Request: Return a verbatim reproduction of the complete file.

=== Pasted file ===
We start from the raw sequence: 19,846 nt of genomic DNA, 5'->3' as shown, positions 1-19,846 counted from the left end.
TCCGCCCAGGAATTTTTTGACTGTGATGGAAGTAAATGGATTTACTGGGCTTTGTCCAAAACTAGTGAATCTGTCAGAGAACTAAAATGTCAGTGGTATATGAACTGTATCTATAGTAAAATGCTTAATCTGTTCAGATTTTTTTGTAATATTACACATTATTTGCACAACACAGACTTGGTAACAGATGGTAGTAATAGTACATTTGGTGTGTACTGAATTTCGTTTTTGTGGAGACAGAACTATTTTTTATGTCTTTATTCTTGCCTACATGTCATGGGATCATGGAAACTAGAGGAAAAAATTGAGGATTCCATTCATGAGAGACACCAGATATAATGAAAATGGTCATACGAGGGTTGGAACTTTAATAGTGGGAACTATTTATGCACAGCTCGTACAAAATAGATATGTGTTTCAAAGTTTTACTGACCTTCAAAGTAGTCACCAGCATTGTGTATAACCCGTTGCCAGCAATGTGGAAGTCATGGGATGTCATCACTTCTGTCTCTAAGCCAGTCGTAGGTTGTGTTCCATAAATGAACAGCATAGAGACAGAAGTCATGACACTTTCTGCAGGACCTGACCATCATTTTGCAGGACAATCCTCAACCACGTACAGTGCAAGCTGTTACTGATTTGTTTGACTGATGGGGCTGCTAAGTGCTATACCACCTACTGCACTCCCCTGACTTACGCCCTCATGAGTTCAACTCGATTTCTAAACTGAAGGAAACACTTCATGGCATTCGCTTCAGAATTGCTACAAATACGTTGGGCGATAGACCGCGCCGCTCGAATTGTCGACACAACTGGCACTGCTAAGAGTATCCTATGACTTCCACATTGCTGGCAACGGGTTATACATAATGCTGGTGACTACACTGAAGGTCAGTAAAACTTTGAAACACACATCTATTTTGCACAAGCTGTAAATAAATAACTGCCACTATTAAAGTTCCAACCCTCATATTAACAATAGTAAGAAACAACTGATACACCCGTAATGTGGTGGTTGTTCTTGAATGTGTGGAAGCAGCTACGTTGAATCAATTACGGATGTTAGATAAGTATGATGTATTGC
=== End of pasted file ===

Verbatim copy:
We start from the raw sequence: 19,846 nt of genomic DNA, 5'->3' as shown, positions 1-19,846 counted from the left end.
TCCGCCCAGGAATTTTTTGACTGTGATGGAAGTAAATGGATTTACTGGGCTTTGTCCAAAACTAGTGAATCTGTCAGAGAACTAAAATGTCAGTGGTATATGAACTGTATCTATAGTAAAATGCTTAATCTGTTCAGATTTTTTTGTAATATTACACATTATTTGCACAACACAGACTTGGTAACAGATGGTAGTAATAGTACATTTGGTGTGTACTGAATTTCGTTTTTGTGGAGACAGAACTATTTTTTATGTCTTTATTCTTGCCTACATGTCATGGGATCATGGAAACTAGAGGAAAAAATTGAGGATTCCATTCATGAGAGACACCAGATATAATGAAAATGGTCATACGAGGGTTGGAACTTTAATAGTGGGAACTATTTATGCACAGCTCGTACAAAATAGATATGTGTTTCAAAGTTTTACTGACCTTCAAAGTAGTCACCAGCATTGTGTATAACCCGTTGCCAGCAATGTGGAAGTCATGGGATGTCATCACTTCTGTCTCTAAGCCAGTCGTAGGTTGTGTTCCATAAATGAACAGCATAGAGACAGAAGTCATGACACTTTCTGCAGGACCTGACCATCATTTTGCAGGACAATCCTCAACCACGTACAGTGCAAGCTGTTACTGATTTGTTTGACTGATGGGGCTGCTAAGTGCTATACCACCTACTGCACTCCCCTGACTTACGCCCTCATGAGTTCAACTCGATTTCTAAACTGAAGGAAACACTTCATGGCATTCGCTTCAGAATTGCTACAAATACGTTGGGCGATAGACCGCGCCGCTCGAATTGTCGACACAACTGGCACTGCTAAGAGTATCCTATGACTTCCACATTGCTGGCAACGGGTTATACATAATGCTGGTGACTACACTGAAGGTCAGTAAAACTTTGAAACACACATCTATTTTGCACAAGCTGTAAATAAATAACTGCCACTATTAAAGTTCCAACCCTCATATTAACAATAGTAAGAAACAACTGATACACCCGTAATGTGGTGGTTGTTCTTGAATGTGTGGAAGCAGCTACGTTGAATCAATTACGGATGTTAGATAAGTATGATGTATTGC